Research team developing model for sustainable desert living

Jul 19, 2013 by Lynne Oconnor

Team ASUNM, a collaborative effort between Arizona State University and the University of New Mexico, has come together to address the inefficiencies of urban sprawl and to create a model for sustainable desert living that has been dubbed SHADE, or Solar Home Adapting for Desert Equilibrium, an entry in the Solar Decathlon 2013 competition that takes place October 3–13, in Irvine, Calif.

ASU and UNM are located in of the American Southwest that experience extremely high temperatures while serving as a home to millions of residents, with more arriving every year. Phoenix and Albuquerque have become an urban sprawl of asphalt and resource-intensive homes. Occupants often come from areas that are more lush, bringing with them landscaping choices that incorporate non-indigenous plants and require copious amounts of water, which has contributed to drying river beds and depleted reservoirs.

Inspired by the saguaro cactus because of its adaptation to the desert and its ability to survive with minimal resources, Team ASUNM wanted to create a home that could adapt in size and function and adjust to extreme swings in diurnal and seasonal temperatures. The design of SHADE is focused on affordable photovoltaic solutions in partnership with engineers from Quantum Energy and Sustainable Solar Technologies Research Center who are assisting with the monitoring and evaluation of how effective alternative systems can be in the extreme environment.

Using external vertical screens and a solar canopy for shade, the SHADE home experiences a stable, consistent temperature with the use of a radiant cooling system used alongside an air cooling unit. Team ASUNM is exploring the residential application of to chill water at night to create ice that cools a glycol solution during the day.

This video is not supported by your browser at this time.

Plants used in landscaping SHADE are native to the Sonoran and Chihuahuan deserts and includes a butterfly and hummingbird garden. Irrigation will incorporate a gravity-fed hose that draws water from a rainwater collection system.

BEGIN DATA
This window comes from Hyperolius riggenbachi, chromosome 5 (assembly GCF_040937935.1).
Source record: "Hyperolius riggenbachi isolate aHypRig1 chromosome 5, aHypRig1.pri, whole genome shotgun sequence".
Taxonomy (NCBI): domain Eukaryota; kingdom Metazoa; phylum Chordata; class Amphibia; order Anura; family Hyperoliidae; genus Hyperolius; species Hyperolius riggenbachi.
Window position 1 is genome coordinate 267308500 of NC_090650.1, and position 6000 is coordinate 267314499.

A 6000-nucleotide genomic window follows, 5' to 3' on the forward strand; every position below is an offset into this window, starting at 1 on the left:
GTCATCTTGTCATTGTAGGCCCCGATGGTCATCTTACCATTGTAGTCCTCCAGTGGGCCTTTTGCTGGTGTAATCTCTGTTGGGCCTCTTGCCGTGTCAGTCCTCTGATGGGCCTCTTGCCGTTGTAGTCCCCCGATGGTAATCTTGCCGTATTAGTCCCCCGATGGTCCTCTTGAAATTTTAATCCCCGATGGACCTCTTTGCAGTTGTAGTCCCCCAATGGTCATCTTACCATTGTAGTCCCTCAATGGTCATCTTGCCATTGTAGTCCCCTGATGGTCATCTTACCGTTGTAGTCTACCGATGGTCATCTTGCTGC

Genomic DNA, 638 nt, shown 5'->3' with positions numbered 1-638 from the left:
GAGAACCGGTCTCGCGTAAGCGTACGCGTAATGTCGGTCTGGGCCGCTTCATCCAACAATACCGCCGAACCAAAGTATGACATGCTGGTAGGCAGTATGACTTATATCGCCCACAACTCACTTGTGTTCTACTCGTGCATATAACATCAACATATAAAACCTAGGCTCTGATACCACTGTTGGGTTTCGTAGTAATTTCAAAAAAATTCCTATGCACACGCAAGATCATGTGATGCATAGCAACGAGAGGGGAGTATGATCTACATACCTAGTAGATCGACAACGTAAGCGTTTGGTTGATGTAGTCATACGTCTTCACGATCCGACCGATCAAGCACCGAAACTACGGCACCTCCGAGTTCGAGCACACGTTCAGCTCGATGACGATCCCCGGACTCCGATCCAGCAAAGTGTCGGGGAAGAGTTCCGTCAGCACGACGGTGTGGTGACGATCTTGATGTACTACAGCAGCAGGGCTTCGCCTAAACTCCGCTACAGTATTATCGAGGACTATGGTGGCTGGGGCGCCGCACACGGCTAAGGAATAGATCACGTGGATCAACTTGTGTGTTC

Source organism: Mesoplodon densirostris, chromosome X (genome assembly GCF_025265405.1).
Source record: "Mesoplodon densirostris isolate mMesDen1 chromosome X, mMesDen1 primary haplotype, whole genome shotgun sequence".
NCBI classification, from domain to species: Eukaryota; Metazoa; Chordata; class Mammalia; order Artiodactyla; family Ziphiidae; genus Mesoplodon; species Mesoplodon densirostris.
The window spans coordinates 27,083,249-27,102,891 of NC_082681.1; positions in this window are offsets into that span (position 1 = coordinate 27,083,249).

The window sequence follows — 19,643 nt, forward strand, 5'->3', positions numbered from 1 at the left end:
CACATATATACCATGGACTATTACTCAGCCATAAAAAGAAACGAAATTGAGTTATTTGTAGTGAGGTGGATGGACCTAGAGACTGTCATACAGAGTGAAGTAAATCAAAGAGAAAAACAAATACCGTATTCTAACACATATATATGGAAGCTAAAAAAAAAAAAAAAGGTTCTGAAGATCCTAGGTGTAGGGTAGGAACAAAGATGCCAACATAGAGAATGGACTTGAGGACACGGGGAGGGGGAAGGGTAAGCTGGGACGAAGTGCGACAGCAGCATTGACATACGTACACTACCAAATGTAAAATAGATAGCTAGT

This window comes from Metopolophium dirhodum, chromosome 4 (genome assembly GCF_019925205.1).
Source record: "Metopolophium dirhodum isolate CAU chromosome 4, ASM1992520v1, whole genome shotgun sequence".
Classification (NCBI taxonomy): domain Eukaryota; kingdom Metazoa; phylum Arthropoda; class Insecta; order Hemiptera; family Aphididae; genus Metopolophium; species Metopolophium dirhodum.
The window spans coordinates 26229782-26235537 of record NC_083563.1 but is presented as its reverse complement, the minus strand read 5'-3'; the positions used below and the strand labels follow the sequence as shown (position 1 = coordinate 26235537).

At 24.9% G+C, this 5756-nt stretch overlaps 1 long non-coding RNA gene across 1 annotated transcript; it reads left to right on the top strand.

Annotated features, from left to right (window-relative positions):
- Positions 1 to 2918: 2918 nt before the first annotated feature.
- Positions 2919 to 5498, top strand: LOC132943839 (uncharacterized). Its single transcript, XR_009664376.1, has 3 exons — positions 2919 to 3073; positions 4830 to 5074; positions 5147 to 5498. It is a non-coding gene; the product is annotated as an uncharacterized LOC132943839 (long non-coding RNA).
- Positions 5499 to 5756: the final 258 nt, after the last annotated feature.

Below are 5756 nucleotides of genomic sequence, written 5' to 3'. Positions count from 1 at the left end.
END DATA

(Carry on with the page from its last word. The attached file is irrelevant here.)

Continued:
A video tour of the SHADE home describes details of the design and construction, including the use of adaptive spaces, staggered studs, humidity buffering, hydronic micro capillary tube system for radiant cooling.

Explore further: In Vermont, a milestone in green-energy efforts

add to favorites email to friend print save as pdf

Related Stories

Harnessing diverse climate and weather conditions

Jun 18, 2013

To make a building sustainable, taking into account its climatic conditions is key. No better examples than the three showcase buildings under the EU funded DIRECTION project. They are based in Munich, Germany and Valladoli ...

Plants help lower temperatures

Feb 19, 2013

(—As Melbourne swelters through another heat wave, scientists are using thermal imaging to work out how plants can be used to reduce the severe temperatures in our cities.

Recommended for you

Toyota, Grenoble set stage for test in ride-sharing

21 hours ago

Toyota is testing ride-sharing. As simple as that may sound, the experiment indicates an innovative model for the future of urban transportation. The Grenoble metro area could turn out to be the trial stage ...

Sparks fly as Di Grassi wins first electric race

23 hours ago

A spectacular crash at the last corner that ended leader Nicolas Prost's race and sent ex-F1 driver Nick Heidfeld flying into the fencing gave Brazil's Lucas di Grassi victory in the first ever Formula E ...

First electric car race to zoom off on Saturday

Sep 12, 2014

Formula E will be a laboratory for new technology, according to motor sport great Alain Prost, while Bruno Senna said drivers will face a "lottery" when electric car racing kicks off in Beijing Saturday.

User comments : 1

Adjust slider to filter visible comments by rank

Display comments: newest first

not rated yet Jul 19, 2013
Just using existing cheap PV panels coupled to air conditioners would save a fortune over mains electricity prices